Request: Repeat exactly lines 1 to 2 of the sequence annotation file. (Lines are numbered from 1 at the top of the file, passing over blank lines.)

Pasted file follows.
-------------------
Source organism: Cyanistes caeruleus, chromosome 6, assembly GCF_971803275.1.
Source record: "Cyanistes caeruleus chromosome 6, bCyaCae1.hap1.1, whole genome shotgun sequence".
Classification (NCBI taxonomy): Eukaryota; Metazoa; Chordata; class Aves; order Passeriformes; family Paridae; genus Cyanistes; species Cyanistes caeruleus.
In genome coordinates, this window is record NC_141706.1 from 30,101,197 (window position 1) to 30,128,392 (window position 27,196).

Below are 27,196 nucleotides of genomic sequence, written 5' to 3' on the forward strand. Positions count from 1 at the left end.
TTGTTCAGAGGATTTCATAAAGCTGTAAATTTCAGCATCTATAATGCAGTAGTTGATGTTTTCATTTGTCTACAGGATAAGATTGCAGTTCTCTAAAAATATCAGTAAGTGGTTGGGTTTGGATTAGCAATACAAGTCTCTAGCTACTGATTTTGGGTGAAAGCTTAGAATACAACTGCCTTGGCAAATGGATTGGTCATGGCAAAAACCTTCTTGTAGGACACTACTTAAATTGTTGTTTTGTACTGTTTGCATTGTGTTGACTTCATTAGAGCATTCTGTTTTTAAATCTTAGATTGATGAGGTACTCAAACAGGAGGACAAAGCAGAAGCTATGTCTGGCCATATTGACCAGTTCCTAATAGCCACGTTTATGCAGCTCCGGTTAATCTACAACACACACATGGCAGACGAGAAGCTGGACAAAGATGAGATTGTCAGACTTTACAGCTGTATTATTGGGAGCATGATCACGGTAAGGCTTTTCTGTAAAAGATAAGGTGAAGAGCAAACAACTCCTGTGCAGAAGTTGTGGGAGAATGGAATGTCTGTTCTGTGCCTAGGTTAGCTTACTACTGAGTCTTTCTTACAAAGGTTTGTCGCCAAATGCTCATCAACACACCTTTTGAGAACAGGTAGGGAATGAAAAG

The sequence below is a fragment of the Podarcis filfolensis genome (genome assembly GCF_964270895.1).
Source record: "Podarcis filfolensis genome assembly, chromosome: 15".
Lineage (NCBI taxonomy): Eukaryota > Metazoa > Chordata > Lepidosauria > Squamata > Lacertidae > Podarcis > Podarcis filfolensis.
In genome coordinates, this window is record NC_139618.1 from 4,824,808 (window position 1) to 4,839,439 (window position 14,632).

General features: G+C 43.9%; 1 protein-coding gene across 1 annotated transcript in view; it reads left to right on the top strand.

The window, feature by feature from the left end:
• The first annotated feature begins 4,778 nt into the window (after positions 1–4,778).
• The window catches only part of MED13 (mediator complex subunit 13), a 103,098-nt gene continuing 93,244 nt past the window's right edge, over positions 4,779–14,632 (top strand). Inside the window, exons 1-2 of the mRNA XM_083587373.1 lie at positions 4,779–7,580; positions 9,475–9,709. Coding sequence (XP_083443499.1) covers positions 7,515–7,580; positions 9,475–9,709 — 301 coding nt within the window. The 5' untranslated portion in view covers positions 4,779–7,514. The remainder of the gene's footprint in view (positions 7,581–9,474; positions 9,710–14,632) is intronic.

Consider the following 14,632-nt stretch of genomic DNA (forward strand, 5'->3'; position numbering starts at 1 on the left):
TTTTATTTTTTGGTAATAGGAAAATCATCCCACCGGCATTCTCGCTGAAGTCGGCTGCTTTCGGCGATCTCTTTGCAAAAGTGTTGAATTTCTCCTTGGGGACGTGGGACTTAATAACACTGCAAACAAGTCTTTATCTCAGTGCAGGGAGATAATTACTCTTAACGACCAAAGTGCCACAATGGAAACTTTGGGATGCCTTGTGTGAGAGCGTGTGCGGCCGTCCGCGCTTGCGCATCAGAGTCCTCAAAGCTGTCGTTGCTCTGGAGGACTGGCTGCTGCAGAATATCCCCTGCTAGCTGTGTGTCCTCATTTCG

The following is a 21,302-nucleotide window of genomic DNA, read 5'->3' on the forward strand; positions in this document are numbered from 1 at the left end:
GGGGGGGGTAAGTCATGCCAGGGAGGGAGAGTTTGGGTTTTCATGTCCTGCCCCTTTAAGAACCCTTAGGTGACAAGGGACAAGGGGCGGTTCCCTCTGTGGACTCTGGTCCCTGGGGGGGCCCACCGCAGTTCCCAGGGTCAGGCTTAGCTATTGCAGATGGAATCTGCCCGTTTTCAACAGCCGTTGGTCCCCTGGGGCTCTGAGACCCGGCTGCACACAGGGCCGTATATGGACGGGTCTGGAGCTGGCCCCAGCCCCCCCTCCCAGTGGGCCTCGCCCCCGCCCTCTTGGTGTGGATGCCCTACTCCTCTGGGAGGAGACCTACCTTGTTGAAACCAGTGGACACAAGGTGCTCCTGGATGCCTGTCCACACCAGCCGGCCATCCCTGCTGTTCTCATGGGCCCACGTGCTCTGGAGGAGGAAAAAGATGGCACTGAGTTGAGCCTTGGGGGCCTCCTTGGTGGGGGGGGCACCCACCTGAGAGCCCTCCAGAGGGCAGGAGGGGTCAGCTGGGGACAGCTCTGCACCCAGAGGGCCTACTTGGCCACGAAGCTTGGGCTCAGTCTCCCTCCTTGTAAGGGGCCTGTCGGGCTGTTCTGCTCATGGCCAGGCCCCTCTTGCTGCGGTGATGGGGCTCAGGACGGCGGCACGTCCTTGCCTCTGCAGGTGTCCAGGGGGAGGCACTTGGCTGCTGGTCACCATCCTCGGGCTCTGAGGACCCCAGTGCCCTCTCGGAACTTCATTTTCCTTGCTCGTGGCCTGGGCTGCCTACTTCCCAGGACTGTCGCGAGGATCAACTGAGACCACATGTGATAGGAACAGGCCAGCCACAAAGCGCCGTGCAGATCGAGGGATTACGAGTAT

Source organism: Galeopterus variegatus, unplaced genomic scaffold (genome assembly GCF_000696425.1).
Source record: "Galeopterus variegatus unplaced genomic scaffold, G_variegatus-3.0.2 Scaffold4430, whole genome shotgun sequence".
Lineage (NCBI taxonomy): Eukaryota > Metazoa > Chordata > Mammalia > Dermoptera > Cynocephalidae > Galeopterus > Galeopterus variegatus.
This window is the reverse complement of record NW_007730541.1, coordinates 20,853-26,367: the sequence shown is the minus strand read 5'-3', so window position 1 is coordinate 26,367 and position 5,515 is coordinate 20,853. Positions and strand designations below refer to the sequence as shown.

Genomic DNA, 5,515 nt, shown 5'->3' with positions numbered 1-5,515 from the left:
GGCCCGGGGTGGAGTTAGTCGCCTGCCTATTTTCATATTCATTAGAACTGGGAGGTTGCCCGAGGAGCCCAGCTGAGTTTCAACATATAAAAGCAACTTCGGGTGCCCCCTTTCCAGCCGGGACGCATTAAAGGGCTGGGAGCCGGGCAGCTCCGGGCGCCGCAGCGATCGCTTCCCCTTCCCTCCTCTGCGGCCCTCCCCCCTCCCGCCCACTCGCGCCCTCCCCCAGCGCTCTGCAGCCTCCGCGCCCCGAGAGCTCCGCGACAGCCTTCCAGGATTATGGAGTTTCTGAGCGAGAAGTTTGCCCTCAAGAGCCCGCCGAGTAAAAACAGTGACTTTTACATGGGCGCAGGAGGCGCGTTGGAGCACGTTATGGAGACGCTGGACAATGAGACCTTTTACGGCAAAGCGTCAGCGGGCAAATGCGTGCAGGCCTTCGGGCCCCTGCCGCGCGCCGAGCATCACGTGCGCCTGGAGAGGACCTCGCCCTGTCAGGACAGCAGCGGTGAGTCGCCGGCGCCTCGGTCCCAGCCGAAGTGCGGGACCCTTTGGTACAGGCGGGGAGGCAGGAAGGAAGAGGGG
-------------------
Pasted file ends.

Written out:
Source organism: Cyanistes caeruleus, chromosome 6, assembly GCF_971803275.1.
Source record: "Cyanistes caeruleus chromosome 6, bCyaCae1.hap1.1, whole genome shotgun sequence".